FIS to Spin Off Its Majority Stake in Worldpay

    FIS, a financial services provider, has inked a deal to transfer a significant share of its Worldpay Merchant Business solutions division to GTCR, an American private equity firm. This transaction, valued at $18.5 billion, marks a transformative agreement. As part of the deal, FIS will retain a 45% ownership stake in Worldpay, with GTCR becoming the new majority owner, reports FinTech Magazine

    The article calls this agreement an “expected” move, as FIS had previously announced its plan to spin off Worldpay in February 2023. What’s changed, however, is that Worldpay will operate as a privately owned company. The Chicago-based GTCR will be holding the majority share, instead of fully spinning it off as an independent publicly traded company. As the majority shareholder, the company has pledged to invest an additional US$1.25 billion into Worldpay to support its growth and expansion efforts.

    By selling the majority stake in Worldpay, FIS seeks to drive growth in its core business areas. At the same time, retaining some control in the spun-off business will allow it to uphold a commercial relationship between the two companies. FIS will keep using Worldpay as its distribution channel, and the newly formed business will have access to the parent company’s treasury and banking services. This collaboration positions both organisations to explore opportunities in embedded open-banking and financial technologies, catering to a wide range of financial services clients. 

    FIS executives perceive the transaction as a strategy to facilitate forthcoming acquisitions by segregating their merchant-acquiring segments and banking technology. With this move, FIS aims to allocate funds for acquisitions, while also allowing Worldpay to accelerate its technology development, according to the article.

    Charles Drucker will remain CEO of Worldpay under GTCR’s ownership to maintain continuity and stability in the company’s operations. FIS CEO and President Stephanie Ferris is expected to join Worldpay’s board. She has effectively led a cost-cutting restructuring at FIS in the past year.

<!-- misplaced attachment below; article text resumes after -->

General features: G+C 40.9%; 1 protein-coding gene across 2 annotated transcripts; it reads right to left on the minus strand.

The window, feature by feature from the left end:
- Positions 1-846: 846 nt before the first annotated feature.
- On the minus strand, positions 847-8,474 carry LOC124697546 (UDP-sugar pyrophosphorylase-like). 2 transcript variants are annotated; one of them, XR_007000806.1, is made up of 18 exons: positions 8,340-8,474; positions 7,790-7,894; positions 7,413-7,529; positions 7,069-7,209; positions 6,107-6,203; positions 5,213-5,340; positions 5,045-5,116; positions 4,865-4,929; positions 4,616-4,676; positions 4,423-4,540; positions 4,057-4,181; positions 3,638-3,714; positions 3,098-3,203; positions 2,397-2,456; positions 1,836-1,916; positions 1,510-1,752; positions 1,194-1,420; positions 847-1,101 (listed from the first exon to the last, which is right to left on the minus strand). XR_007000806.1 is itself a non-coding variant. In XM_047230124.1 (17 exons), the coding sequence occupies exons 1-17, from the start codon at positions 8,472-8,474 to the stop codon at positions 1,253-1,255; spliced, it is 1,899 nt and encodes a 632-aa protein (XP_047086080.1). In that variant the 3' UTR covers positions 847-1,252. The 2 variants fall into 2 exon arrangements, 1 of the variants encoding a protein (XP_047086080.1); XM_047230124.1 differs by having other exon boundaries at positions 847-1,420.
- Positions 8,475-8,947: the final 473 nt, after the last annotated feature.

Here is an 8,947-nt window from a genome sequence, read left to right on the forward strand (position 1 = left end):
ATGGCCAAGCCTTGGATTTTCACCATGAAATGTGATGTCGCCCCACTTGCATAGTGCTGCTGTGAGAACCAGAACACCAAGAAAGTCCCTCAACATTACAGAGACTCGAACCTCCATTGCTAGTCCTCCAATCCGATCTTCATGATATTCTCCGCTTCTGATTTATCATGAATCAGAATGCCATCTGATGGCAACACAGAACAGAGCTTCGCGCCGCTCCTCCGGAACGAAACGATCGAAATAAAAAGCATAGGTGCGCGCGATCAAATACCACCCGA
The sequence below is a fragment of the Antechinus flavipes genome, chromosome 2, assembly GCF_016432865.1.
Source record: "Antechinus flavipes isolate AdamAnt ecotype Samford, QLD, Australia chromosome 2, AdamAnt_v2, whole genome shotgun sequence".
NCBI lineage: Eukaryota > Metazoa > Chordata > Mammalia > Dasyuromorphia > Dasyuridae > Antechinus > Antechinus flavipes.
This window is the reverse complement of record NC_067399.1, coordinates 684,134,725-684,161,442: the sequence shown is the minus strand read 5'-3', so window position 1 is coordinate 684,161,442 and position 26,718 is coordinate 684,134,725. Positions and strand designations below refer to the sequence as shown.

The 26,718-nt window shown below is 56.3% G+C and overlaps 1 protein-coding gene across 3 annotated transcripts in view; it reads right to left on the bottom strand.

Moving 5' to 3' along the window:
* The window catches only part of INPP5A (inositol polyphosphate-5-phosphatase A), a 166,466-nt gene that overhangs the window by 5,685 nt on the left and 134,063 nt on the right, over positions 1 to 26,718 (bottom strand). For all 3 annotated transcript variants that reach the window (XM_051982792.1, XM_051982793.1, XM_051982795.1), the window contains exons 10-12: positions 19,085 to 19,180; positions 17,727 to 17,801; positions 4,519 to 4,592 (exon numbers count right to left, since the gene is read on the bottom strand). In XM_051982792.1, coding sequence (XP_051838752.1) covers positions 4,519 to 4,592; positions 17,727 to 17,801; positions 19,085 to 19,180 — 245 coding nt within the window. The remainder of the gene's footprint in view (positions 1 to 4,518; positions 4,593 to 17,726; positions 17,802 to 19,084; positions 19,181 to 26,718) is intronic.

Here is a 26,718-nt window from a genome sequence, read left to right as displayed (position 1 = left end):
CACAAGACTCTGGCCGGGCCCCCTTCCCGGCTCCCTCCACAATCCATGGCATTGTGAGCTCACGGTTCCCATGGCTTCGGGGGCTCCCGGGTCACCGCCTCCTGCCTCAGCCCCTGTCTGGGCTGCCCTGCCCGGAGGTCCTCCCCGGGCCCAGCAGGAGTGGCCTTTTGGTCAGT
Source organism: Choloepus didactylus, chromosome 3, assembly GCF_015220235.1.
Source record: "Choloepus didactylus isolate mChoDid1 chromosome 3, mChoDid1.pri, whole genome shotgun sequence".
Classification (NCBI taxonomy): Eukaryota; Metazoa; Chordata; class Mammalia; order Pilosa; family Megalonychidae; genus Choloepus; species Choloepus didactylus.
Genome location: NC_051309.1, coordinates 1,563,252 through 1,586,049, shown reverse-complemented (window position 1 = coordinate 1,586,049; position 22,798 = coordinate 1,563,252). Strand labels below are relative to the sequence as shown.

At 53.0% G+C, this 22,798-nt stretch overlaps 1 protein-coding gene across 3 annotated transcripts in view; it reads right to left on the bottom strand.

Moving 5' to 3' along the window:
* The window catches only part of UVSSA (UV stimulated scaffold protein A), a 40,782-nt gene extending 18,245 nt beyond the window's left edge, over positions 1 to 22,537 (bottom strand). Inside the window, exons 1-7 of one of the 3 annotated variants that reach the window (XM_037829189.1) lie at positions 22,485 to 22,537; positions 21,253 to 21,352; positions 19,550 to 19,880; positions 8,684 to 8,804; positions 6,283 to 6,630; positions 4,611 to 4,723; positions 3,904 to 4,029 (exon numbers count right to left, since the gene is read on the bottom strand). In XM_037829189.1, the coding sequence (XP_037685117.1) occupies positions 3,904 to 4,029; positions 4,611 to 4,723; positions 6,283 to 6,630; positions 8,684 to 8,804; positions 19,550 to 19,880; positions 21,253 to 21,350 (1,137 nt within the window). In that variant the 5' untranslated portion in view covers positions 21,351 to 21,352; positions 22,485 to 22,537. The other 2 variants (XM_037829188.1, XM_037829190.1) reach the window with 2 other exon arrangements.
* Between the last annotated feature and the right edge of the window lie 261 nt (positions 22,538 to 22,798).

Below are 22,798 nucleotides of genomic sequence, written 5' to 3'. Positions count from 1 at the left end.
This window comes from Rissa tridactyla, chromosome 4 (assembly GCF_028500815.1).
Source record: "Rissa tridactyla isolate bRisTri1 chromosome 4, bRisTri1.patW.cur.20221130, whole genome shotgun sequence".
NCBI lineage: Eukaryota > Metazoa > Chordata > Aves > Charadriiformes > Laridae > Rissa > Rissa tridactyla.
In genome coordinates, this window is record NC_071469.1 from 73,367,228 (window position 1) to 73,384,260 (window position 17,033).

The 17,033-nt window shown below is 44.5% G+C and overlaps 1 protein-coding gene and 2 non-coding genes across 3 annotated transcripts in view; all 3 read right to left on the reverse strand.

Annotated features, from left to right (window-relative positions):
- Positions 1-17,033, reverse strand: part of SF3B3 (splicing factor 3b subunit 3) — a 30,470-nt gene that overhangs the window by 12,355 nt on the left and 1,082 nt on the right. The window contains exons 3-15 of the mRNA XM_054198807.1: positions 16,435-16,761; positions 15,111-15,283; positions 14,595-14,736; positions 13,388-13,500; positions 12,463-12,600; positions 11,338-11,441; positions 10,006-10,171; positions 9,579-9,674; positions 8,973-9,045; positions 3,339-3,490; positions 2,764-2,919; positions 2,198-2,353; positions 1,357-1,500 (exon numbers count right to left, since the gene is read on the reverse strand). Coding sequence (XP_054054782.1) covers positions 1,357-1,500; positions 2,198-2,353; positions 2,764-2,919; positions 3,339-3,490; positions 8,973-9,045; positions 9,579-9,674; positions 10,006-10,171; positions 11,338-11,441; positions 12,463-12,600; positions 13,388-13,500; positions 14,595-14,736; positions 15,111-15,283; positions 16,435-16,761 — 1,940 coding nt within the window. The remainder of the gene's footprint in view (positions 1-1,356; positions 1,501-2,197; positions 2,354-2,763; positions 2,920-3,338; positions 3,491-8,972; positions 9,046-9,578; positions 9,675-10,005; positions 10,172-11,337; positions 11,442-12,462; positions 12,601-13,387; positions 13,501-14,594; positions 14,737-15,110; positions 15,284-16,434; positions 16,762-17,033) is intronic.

Commenting on the deal, Stephanie Ferris said, “This transaction allows FIS to partially monetise our merchant solutions business at an attractive valuation and provides certainty for all stakeholders. It also allows us to simplify and drive greater focus on delivering innovative, next-generation financial technology and software solutions.”

    Ferris continued, “At the same time, Worldpay will become a privately held company and benefit from the resources and expertise of GTCR, which has committed additional capital to allow Worldpay to pursue inorganic growth in the rapidly evolving payments space. We are proud of the work that has already gone into Worldpay, and we are pleased to retain a meaningful stake in the new business with a seat on the board.”

    FIS will rack up around $11.7B upfront from the transaction, providing the company with the means to expedite debt payments. The transaction is subject to regulatory approval and is expected to be completed in the first quarter of 2024, according to the article.

    That said, acquiring and divesting business units is a standard method of strategic management among dynamic enterprises. However, partially spinning off or carving out a company is a highly involved task that requires strategic planning and expert advice. Businesses looking to successfully navigate a complicated large-scale IT transformation project are urged to leverage high-end carve-out services such as Fission Consulting. Such services have the necessary expertise in M&A and IT. They can successfully guide companies through intricate corporate carve-out projects, which in turn, accelerate the separation timeline and ensure minimal business disruption.

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